Big John, he was called, even in his 80s, long after he had shrunk from his once-imposing 6-foot-3 hulk and had also lost much of his power, if not stature. When John David Dingell Jr. announced Monday that he was finally calling it quits after serving in the House of Representatives longer than any public servant in history, he explained that he did not want to be hauled out feet first. Fat chance. One could say that Dingell outlasted the two institutions he loved most, Congress and Detroit. Which went bankrupt first is as much a theological question as a political or economic one, as is the question of which might have the better chance of returning to past glory, but there is no question about Dingell’s place in congressional history.
It is more than a historical quirk that his career stretches back seven decades, to 1955, and the days when Sam Rayburn was speaker of the House. Though he never ascended to the speakership, Dingell was in many ways Rayburn’s heir, an old-school social Democrat who devoted his life not to the celebrity of politics but to the inner workings of the legislative world. He understood that world better than any of his colleagues and probably revered it more, or at least what it once was, having grown up in it as a cloakroom page and as the son of a congressman who bestowed on him both a name and a life’s profession. Follow the line of Dingells back to his father’s first election to the House and you travel back in time to 1933, the year that FDR entered the White House.
In his heyday as chairman of the Energy and Commerce Committee, which once had served as Rayburn’s own power base, Dingell the younger enjoyed a House domain unlike any other. Ways and Means and Appropriations got more press, but E and C had the biggest staff and largest budget and came closest to issues that defined and shaped the lives of all Americans. Thirty years ago, I spent a year studying Big John and his committee and never came close to running out of material. In Energy and Commerce, I wrote then, "day after day, crucial decisions are made affecting everyone who breathes, drinks, eats, smokes, watches TV and movies, listens to the radio, drives, plays the stock market, needs medical care, pays for insurance, enjoys sports, worries about hazardous waste and nuclear power plants, buys faulty products, rides the railroads, and gets buried." That takes care of pretty much all of us, and that was before the advent of the Internet and its attendant technology, which would also fall under the committee’s purview.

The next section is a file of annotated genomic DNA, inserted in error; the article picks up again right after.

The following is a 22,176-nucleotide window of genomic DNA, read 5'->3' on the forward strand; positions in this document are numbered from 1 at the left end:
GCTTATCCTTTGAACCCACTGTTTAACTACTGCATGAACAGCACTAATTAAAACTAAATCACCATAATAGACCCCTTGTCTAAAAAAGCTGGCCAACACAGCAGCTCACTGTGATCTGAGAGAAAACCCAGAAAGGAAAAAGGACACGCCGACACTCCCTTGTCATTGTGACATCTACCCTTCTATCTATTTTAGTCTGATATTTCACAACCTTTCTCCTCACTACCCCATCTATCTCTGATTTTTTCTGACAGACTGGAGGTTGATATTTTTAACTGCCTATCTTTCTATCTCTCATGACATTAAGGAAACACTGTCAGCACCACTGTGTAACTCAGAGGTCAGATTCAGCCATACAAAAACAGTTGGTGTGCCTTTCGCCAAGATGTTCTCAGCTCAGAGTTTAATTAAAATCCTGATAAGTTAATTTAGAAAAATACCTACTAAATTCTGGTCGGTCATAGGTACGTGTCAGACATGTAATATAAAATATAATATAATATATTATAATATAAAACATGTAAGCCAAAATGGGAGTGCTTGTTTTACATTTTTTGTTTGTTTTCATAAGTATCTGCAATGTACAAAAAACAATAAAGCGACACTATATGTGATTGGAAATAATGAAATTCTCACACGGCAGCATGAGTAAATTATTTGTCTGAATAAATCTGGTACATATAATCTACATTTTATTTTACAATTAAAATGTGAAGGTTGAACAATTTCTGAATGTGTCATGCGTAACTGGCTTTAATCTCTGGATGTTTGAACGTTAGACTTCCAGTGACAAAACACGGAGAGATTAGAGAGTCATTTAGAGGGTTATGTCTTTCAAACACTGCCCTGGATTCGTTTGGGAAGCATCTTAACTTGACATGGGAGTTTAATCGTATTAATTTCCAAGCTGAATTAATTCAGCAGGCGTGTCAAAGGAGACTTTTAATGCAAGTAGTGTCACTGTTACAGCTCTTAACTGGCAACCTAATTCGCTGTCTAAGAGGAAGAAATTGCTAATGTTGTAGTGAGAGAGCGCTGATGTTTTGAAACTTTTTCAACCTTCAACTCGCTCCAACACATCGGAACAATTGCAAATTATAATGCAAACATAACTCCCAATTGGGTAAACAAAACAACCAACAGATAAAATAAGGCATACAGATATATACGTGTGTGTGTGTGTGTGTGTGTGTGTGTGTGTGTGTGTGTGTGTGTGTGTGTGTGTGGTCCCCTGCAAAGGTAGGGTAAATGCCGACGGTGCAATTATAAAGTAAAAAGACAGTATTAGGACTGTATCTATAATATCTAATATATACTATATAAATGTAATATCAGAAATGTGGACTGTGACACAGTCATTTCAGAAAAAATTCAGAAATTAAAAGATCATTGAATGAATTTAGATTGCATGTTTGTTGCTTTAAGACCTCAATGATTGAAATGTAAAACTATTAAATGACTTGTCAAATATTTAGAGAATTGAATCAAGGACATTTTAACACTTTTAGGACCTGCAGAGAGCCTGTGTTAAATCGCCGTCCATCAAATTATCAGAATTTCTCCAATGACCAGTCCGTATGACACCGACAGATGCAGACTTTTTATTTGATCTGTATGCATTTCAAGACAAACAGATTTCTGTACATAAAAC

Tom Tauke, then a Republican member of the committee from Iowa, once told me that Dingell "feels about his committee much as Lyndon Johnson felt about his ranch. Johnson didn’t want to own the whole world, he just wanted to own all the land surrounding his ranch. Dingell doesn’t want his committee to have the whole world, just all the areas surrounding its jurisdiction." His committee was bulging with bright lights and brighter egos. Henry Waxman of California was there, the yin to Dingell’s yang, the short and tall of it (also retiring this year); but so was Tim Wirth of Colorado, Al Gore of Tennessee, Ed Markey of Massachusetts, Phil Sharp of Indiana, Ron Wyden of Oregon, Mike Synar of Oklahoma and Bill Richardson of New Mexico. No shortage of ambitious Democratic cats, but all, in that sphere, subordinate to their chairman. Some moved on to bigger things, but in the end, he was the last one standing in the House.
When Dingell arrived in Congress, most of his district was on the west side of Detroit, a city that then had 1.8 million residents and was booming with the best year of car sales in history. Over the decades of his tenure, as auto plants closed or moved out, Detroit’s population drained like a tub, with longtime residents gushing through the pipes out to the suburbs by the hundreds of thousands until only 700,000 now remain inside the city limits. The congressional maps of Michigan kept being redrawn to accommodate politics and demographics until Dingell’s district was almost entirely in the western suburbs. While he never shied away from being called a liberal, two issues separated him from the Waxman-Wirth-Gore-Markey crowd - cars and guns. He was a staunch defender of the Big Three, and even as he fought for strong environmental protection usually took the car guys’ side when there was a conflict. It was all in the family, literally and figuratively. Two of his sons worked in the auto industry, and his wife, Debbie, his possible successor, came out of the General Motors lobby shop. His opposition to most gun control legislation and his proud membership in the National Rifle Association were more related to the car culture than you might think. There was a long tradition in Michigan of autoworkers using their disposable income and hard-won vacations on cottages up north of the city where they hunted and fished.
Dingell attached himself to the cultural mores of his Detroit heritage, but in his life’s story, a tale of two cities, Washington, not Detroit, was the dominant place. He grew up mostly in Washington and went to school here at Georgetown Prep and Georgetown before beginning his unprecedented run in Congress. He had the stern exterior of a prosecutor or high school vice principal, precisely enunciating each syllable of every word as though he were issuing a proclamation from above, yet his favorite haunt outside the Rayburn building was the Kennedy Center, where he pursued his obsession with ballet. Not exactly lithe, this Big John, but he had a certain grace of loyalty and doggedness and authenticity that is now dancing off the stage, never to be repeated.
David Maraniss, an associate editor of The Washington Post, is the author of "Barack Obama: The Story" and "First in His Class: A Biography of Bill Clinton."
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